Living in a State of Fear
CAUGHT IN THE CROSSFIRE of Burma’s civil war, hundreds of thousands of Karen, Karenni, Mon and Shan are trapped in No Man’s Land.
At night, my mother and I boiled rice while my sister dried our wet clothes by the fire,” said Moo Kay Paw. “We were too scared to light a fire during the day in case the government troops saw it and came for us.
“We survived for weeks only on boiled rice. At night, we slept rough on the ground with pieces of bamboo for pillows. I shared a single blanket with my four sisters to stay warm,” she said.
Go deeper: See how grassroots aid is getting to people like Moo Kay Paw.
Four years ago, when Moo Kay Paw was 14, her village was burnt down by government soldiers and her father was shot before her eyes.
In many ways, her story is typical of someone from a farming village in eastern Burma. Constantly on the move to avoid the war between the Tatmadaw—the Burmese military government’s forces—and the ethnic insurgents of the region, Moo Kay Paw’s family has lived in a state of fear since the 1980s.
The first of five daughters, she was born in 1991 to a rice-farming Karen family in the village of Chaw Wah Den in Pegu Division. As a young girl she witnessed junta troops looting her village many times.
Sometimes, she said, they burned down houses, barns or rice stocks, and often conscripted men and boys to serve as porters, carrying military supplies for days on end.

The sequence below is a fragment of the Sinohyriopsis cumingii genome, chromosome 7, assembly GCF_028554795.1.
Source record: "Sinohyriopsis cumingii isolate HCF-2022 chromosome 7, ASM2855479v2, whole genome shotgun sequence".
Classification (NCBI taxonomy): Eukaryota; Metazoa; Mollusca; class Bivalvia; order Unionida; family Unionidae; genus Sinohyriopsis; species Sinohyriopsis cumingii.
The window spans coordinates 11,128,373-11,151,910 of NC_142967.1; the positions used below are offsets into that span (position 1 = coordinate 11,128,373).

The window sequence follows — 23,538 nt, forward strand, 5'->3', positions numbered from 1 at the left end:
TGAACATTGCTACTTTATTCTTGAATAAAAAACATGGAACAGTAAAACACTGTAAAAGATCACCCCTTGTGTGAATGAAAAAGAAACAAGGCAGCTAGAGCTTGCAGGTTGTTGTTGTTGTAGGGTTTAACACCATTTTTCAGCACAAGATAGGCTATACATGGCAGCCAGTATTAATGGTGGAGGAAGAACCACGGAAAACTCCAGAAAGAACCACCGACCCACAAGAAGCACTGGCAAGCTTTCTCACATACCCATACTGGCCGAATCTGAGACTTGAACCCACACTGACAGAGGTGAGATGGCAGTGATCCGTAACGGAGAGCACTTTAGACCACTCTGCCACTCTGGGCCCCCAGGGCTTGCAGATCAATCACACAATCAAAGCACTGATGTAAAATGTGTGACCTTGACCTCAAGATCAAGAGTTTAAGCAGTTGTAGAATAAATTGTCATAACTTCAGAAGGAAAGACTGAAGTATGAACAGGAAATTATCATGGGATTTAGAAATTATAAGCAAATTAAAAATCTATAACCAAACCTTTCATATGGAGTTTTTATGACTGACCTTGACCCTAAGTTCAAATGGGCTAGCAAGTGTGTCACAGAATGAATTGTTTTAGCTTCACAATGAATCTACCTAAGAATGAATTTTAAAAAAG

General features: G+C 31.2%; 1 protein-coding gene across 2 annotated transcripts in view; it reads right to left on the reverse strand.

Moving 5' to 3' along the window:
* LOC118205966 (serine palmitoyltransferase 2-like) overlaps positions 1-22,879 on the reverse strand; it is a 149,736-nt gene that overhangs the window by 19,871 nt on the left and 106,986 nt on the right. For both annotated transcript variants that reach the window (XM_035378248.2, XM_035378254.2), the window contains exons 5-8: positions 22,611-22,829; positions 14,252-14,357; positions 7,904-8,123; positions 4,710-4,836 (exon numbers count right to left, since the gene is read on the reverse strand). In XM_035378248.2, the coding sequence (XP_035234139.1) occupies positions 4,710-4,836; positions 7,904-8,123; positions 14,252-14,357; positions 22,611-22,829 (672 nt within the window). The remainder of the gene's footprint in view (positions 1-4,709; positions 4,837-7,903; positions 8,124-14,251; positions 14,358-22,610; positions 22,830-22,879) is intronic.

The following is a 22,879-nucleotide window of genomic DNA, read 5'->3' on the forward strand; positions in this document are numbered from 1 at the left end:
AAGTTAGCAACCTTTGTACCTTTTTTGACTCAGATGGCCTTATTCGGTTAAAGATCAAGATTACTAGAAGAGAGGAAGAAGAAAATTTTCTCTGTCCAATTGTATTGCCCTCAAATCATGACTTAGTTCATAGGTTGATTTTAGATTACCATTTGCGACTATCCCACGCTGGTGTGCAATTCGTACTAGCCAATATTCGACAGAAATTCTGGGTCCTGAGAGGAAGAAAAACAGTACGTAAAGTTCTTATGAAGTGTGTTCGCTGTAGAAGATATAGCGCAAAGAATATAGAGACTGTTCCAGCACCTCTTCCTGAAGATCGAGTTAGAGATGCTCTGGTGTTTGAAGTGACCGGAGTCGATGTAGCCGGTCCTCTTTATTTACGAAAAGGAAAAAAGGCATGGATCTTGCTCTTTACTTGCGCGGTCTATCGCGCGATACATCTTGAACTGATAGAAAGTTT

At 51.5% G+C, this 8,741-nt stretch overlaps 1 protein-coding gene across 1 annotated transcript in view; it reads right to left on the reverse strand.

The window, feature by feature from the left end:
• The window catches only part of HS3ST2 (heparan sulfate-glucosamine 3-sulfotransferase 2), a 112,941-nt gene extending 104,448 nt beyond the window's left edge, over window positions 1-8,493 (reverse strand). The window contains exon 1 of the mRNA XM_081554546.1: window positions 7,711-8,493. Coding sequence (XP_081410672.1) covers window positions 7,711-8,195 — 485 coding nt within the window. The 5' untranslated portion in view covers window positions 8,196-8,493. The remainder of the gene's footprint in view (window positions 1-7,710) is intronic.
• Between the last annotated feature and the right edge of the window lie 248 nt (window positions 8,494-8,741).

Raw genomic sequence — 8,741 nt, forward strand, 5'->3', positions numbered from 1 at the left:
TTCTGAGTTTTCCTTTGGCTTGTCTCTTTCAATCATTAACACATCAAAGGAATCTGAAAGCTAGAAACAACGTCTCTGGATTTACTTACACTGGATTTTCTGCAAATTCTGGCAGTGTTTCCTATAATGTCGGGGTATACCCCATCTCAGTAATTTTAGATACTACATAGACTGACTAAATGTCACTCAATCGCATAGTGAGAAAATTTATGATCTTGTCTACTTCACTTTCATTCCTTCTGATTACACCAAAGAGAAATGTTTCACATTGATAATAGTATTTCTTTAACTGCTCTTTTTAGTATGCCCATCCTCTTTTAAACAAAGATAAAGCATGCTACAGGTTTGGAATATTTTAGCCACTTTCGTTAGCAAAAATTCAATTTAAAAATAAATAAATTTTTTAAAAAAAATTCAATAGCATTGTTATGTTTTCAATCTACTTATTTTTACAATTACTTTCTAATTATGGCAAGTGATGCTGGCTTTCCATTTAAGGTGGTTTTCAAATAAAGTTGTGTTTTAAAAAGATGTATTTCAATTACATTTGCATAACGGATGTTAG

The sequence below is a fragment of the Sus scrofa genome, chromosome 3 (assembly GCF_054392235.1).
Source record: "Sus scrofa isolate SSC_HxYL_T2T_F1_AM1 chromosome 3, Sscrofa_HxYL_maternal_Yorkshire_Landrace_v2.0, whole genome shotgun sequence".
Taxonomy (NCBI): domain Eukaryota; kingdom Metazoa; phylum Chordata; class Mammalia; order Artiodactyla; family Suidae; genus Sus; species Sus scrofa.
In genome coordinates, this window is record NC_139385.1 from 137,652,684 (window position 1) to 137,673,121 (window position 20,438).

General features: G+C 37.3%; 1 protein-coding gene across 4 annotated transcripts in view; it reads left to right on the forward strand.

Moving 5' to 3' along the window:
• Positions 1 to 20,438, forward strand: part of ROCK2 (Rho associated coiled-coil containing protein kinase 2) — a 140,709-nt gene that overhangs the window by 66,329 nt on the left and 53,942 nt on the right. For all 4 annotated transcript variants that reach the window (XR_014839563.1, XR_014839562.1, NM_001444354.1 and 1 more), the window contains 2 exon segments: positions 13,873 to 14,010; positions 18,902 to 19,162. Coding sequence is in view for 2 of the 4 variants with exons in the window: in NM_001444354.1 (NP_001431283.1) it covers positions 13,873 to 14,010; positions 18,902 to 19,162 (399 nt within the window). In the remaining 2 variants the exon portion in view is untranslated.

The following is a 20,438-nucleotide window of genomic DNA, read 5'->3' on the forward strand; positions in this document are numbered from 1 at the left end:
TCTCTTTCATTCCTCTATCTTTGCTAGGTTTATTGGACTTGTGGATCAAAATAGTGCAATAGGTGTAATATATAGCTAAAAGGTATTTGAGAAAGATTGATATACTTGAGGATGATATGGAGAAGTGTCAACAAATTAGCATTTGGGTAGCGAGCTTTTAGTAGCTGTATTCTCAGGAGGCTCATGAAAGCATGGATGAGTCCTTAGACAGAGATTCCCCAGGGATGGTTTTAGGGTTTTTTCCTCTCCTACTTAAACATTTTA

On one occasion, her brother was gravely injured deactivating landmines in the jungle, she said. He was blinded and lost both hands in the blast.
Moo Kay Paw’s family finally left their village on Dec. 26, 2004, the same day her father was killed.
“We knew that the government troops were close by and my father told my mother to get all the girls and my brother together and wait outside the village in the jungle until the soldiers had gone,” she recalled.
They packed some blankets and clothes and headed for a hilltop. From there they saw the government troops enter the village and confront Moo Kay Paw’s father and the other men who had remained to safeguard their homes.
“The soldiers dragged him outside and began hitting him with their rifle butts,” she recalled tearfully. “They smashed all his teeth out before they shot him. Then they burned the village down.”
Her family—a widowed mother, five young girls and a disabled son—walked through the jungle for weeks, carrying clothes, blankets, a machete, lighters and some food.
They carried as much dry rice as they could and later scavenged for roots, berries, leaves and other food in the jungle.
Sometimes they joined other families, settled for a few months and tried to grow crops. But, sooner or later, the conflict caught up with them.
After years of living rough or in temporary shelters, Moo Kay Paw’s family reached Ei Tu Hta village in eastern Karen State in August 2007. They have sheltered there since.
In the terminology of relief agencies, Moo Kay Paw’s family are classified as “internally displaced persons,” or IDPs, meaning that they have been displaced from their ancestral homes, usually by government troops, and are now living rough in the jungle or are sheltering in “safe” havens under the control of ethnic armies.